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Wednesday, June 10, 2015

New Democrats poised to do well in federal election in Canada: pollsters



   Canada column for Sunday, June 7/15

   THE CANADIAN REPORT
   (c) By Jim Fox

   The New Democrats, Canada’s socialist political party, won the west in Alberta’s recent provincial election and could be poised to do well nationally in October.
   Five polls suggest that a tight, three-way race has developed nationally while a poll finds the New Democrats are dominating in mainly French-speaking Quebec.
   Pollsters suggest it’s a little early to define the possible outcome of the October federal election as Prime Minister Stephen Harper and his Conservatives seek to remain the majority government.
   Unsettling for Harper and the Liberals is the New Democrats stunning victory resulting in Rachel Notley becoming premier and ending 44 years of Conservative rule in Alberta’s provincial election.
   This has boosted prospects of New Democratic Party (NDP) leader Tom Mulcair in recent opinion polls.
   “For those in denial about the rise of the NDP, we would suggest that they consider abandoning that skepticism,” said pollster Frank Graves of Ekos Research.
   The Alberta election victory “created goodwill for the party,” said Nik Nanos of Nanos Research, and Canadians who would consider voting NDP is at a 12-month high, tied with the Liberals.

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   Peter MacKay, a loyalist of the modern Conservative government of Prime Minister Harper, is leaving politics.
   The surprise announcement by the man who was voted “sexiest male MP (Member of Parliament) in the House of Commons” for six years by the Hill Times newspaper, said he won't seek re-election in his Nova Scotia district.
   He has held numerous cabinet posts in 18 years as a politician including minister of foreign affairs, national defense, justice minister and attorney general.
   MacKay, who will be 50 in September, will become a father for the second time about then with his wife Nazanin Afshin-Jam and hasn’t mentioned any plans for life after politics.

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   News in brief:
   - Concern over a toxin produced by staphylococcus bacteria has led to a massive recalled of Presidents Choice hummus and dip products by Loblaw Companies. The recall began with PC Moroccan-Style Hummus and was soon expanded to include more than a dozen varieties removed from store shelves. The Canadian Food Inspection Agency said there have been illnesses associated with the recalled products.
   - The federal government will remove the Goods and Services Tax of 13 percent on feminine hygiene products effective July 1. A New Democratic Party motion to drop the tax was unanimously approved after women in the ruling Conservative party said they’d boycott the vote if their party didn't approve. Opponents have long said the tax is discriminatory as it is only paid by women for an essential product.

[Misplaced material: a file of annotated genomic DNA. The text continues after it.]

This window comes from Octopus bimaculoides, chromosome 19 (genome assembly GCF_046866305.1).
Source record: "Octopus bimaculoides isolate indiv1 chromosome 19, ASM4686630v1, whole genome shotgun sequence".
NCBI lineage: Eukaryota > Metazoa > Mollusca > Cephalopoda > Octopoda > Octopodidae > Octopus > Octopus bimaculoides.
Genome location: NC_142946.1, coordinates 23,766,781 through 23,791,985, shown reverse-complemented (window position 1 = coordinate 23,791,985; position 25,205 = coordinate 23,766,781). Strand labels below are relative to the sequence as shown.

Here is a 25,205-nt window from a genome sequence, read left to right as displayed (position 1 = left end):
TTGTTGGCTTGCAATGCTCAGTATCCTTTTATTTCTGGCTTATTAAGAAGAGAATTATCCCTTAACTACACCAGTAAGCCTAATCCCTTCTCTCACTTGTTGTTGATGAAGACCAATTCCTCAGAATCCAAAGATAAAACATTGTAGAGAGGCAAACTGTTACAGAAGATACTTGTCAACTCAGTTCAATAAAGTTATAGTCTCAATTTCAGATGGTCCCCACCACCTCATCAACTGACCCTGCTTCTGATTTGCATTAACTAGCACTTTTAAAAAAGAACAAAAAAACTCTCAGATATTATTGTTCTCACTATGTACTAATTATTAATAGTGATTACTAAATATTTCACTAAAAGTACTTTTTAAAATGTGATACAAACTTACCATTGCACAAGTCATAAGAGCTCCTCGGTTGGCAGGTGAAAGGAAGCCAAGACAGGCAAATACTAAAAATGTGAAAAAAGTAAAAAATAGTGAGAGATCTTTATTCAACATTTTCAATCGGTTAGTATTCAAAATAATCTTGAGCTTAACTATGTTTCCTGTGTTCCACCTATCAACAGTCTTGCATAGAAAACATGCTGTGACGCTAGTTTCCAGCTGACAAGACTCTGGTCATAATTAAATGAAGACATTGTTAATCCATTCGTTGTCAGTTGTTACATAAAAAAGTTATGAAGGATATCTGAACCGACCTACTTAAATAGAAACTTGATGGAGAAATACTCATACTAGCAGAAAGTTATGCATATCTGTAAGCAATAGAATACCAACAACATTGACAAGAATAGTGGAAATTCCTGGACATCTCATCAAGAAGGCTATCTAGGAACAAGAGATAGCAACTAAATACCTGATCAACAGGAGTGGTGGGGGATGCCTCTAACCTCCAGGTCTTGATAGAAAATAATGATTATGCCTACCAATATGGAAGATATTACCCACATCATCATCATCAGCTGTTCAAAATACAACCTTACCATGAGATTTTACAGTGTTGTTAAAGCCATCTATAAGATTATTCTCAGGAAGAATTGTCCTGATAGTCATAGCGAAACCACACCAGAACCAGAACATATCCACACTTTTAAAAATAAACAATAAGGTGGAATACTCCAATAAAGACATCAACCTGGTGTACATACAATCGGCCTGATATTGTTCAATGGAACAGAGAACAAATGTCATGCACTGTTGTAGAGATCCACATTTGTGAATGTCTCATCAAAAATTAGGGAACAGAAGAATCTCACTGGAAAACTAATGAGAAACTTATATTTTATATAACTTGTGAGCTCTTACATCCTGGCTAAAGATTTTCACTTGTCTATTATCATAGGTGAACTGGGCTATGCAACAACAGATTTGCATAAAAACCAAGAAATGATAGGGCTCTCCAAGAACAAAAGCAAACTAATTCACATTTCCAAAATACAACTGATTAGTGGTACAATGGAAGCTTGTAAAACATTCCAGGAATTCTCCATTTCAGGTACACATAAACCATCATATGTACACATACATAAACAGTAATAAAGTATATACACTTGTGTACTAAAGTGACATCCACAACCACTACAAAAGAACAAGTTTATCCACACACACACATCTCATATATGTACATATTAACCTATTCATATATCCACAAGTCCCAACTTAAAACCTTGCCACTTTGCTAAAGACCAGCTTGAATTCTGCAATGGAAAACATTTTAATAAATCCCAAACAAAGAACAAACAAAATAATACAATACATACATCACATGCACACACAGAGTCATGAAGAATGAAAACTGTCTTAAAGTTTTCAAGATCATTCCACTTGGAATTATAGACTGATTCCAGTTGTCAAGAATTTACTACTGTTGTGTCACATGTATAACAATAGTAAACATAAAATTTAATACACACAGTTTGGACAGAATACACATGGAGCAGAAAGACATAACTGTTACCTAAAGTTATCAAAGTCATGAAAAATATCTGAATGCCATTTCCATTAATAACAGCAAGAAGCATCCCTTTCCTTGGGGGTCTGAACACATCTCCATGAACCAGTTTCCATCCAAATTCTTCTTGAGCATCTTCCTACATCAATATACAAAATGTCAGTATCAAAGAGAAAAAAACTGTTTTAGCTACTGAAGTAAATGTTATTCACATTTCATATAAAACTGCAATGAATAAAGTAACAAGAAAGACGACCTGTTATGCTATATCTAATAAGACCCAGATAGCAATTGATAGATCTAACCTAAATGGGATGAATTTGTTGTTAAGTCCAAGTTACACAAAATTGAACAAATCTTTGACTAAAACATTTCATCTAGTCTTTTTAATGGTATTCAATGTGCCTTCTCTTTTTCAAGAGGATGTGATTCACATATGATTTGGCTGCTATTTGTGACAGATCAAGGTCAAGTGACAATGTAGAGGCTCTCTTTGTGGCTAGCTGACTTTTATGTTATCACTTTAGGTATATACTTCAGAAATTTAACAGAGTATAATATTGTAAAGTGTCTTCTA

---

   Facts and figures:
   Canada’s dollar is lower at 80.11 cents U.S. while the U.S. dollar returns $1.2482 in Canadian funds, before bank exchange fees.
   The Bank of Canada’s key interest rate is steady at 0.75 percent while the prime-lending rate is 2.85 percent.
   Markets are lower, with the Toronto Stock Exchange index at 14,994 points and the TSX Venture index at 687 points.
   The average price of gasoline across Canada is higher at an average of $1.16 a liter or $4.42 (Canadian) for a U.S. gallon.
   Lotto 6/49: (June 3) 26, 28, 33, 35, 37 and 46; bonus 47. (May 30) 4, 9, 17, 27, 36 and 49; bonus 21. Lotto Max: (May 29) 1, 30, 38, 39, 44, 45 and 47; bonus 43.

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   Regional briefs:
   - A police dog called Caber helped a 10-year-old British Columbia girl testify in court about being sexually assaulted. It’s the first case there where a dog has assisted a child. The yellow Labrador retriever lay at the girl’s feet inside the witness box as she spoke from behind a screen in Surrey provincial court. The dog soothed the girl so she could provide a full account of the incident, said Crown attorney Winston Sayson.
   - Nova Scotia has become the first province to ban flavored tobacco products that has led to a legal challenge from tobacco companies. The ban includes menthol cigarettes and is said to be important in protecting the health of young people. The Atlantic province was also the first province to ban the sale of cigarettes in vending machines and to outlaw smoking in cars with children.

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Jim Fox can be reached at canadareport@hotmail.com

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